Famous Men of the Negro Race: African-American Literature and the Problem of Reconstruction
- 5:30 pm on Thursday, March 20, 2014
- 725 Commonwealth Avenue / CAS Room 200
- Contact Name:
- Rebekah Beaulieu
- Contact Email:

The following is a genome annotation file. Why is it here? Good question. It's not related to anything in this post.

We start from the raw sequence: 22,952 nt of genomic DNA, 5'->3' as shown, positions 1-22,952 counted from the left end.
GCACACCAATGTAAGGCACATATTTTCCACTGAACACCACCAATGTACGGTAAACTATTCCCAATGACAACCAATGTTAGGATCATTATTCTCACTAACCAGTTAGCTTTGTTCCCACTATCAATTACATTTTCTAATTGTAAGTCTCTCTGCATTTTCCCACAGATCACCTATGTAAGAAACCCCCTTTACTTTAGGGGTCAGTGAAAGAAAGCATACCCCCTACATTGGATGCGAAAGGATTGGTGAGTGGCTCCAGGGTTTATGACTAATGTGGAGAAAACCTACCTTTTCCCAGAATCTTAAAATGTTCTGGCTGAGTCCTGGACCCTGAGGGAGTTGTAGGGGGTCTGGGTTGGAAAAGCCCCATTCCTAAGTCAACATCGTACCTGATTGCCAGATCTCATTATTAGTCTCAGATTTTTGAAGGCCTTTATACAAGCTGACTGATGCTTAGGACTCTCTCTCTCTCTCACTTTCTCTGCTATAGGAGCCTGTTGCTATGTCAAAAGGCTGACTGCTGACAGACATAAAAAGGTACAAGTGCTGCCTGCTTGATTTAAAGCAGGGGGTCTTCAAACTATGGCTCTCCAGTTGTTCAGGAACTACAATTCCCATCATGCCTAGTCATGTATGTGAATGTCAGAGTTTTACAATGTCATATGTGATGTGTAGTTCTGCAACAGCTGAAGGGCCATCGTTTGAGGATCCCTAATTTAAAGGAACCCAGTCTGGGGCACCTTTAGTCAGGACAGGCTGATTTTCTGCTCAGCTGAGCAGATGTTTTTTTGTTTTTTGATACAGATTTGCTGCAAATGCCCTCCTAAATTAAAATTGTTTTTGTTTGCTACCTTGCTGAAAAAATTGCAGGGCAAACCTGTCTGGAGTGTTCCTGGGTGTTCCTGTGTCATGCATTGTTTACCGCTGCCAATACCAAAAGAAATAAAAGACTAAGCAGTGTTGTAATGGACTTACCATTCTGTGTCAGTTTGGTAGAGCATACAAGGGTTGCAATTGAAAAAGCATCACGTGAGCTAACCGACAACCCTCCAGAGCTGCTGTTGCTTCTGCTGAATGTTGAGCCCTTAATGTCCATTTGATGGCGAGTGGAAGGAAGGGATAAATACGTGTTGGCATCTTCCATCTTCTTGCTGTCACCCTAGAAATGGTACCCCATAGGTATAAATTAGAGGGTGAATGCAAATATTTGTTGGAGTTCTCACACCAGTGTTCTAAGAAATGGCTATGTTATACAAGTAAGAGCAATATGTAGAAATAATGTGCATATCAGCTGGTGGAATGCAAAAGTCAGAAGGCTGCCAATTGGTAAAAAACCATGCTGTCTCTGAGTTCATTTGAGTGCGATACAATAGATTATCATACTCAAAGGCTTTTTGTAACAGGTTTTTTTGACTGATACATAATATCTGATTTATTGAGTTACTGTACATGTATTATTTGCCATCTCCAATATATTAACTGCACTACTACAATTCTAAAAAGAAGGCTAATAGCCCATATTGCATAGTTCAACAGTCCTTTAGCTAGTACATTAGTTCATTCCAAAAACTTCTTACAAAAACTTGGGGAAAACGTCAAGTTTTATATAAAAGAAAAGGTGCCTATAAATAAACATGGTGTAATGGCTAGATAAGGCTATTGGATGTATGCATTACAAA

Presenter: Amanda Claybaugh, Professor of English Harvard University At the turn of the twentieth century, a new generation of African-American authors came into its own. Writing in an array of genres, publishing in an array of venues, holding an array of political views, these authors were nonetheless united in their conviction that the primary purpose of literature was to defend and uplift the race. The result is an idealizing literature, committed to depicting exemplary figures from the present and recounting heroic episodes from the past. But this idealization fails when it comes to Reconstruction. Some authors are contemptuous in their depiction of the African-American men who held office during that era, while others ignore the era entirely, leaving a gap in their histories of the nineteenth century. Why is Reconstruction such a problem for African-American literature? What might this problem tell us about African-American literature more generally?